Sunday, September 16, 2007

Turkey Travelogue 8d - Public Life in Ancient Aphrodisias

The Aphrodisiacs Aphrodisians were into water--and a good thing too, because the city was built in a low-lying area and was subject to flooding (at least after a 4th century earthquake).

The architects responsible for the distinctive agora capitalized on the ready supply of water by building the marketplace around a long oval pool now filled with green grass:
The Aphrodisians were also into bathing. We passed two massive bath complexes including the Theatre Baths:
...and the Baths of Hadrian:

They were also into worship. In 1979, archaeologists discovered a Sebasteion, dedicated to the worship of Aphrodite and the Emperor Augustus (and family), "dated to the first half of the 1C AD" (Blue Guide):(We weren't allowed in, but the sculptures are presumably in the museum anyway. You can see pictures of some of them here.)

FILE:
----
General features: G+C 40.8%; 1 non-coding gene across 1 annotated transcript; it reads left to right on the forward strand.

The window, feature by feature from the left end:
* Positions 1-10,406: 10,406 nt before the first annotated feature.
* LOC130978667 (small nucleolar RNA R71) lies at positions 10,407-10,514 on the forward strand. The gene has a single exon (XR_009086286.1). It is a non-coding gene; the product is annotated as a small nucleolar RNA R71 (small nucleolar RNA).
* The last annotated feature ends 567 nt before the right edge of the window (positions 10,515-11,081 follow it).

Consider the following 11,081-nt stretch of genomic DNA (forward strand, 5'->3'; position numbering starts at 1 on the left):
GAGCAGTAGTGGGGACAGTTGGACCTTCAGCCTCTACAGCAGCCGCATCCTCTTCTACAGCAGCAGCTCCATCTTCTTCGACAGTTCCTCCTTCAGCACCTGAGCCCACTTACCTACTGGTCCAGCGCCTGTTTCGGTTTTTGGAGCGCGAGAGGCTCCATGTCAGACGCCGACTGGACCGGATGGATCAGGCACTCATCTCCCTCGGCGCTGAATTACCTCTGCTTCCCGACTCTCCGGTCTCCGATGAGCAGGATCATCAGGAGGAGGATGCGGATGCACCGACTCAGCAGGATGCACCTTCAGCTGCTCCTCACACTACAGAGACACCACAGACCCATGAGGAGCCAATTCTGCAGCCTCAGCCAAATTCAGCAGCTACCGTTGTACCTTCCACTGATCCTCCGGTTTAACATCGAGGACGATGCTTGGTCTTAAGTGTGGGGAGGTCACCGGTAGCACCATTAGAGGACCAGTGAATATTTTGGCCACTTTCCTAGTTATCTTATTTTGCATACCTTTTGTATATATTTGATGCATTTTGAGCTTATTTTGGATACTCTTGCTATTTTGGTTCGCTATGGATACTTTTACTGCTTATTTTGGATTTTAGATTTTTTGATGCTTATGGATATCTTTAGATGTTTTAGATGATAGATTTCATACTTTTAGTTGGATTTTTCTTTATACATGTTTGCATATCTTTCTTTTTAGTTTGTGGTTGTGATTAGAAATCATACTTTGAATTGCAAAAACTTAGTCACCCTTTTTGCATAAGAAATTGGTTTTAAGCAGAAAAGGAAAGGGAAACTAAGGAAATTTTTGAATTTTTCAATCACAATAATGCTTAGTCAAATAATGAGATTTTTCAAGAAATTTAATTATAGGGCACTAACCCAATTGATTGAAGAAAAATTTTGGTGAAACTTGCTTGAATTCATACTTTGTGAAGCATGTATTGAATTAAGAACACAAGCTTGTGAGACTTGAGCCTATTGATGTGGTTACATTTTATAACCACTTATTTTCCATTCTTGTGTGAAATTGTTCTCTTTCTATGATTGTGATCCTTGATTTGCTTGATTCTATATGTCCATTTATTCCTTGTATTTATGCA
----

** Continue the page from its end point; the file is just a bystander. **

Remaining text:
Traditional polytheistic Greco-Roman religion appears to have lingered on in Aphrodisias well after the conversion of Constantine. In the 6th century CE, the temple of Aphrodite was converted into a Christian basilica:

And, of course, the Aphrodisians were into theatre:
The only hill in town is a man-made tell that rises behind the theatre, built up over centuries of human habitation. (Archaeologists have found human artifacts in the tell dated to ca. 5800 BCE.) Earthquakes in the 4th and 7th centuries crippled the city, now known as Stavropolis ('city of the cross'); its changing fortunes--and the weaker condition of the Byzantine empire--called for more utilitarian structures. After the second earthquake, the tell and the ruined theatre were transformed into a fortress.

What was left of the city fell to the Selçuk Turks in the 12th century; it was abandoned in the 13th.

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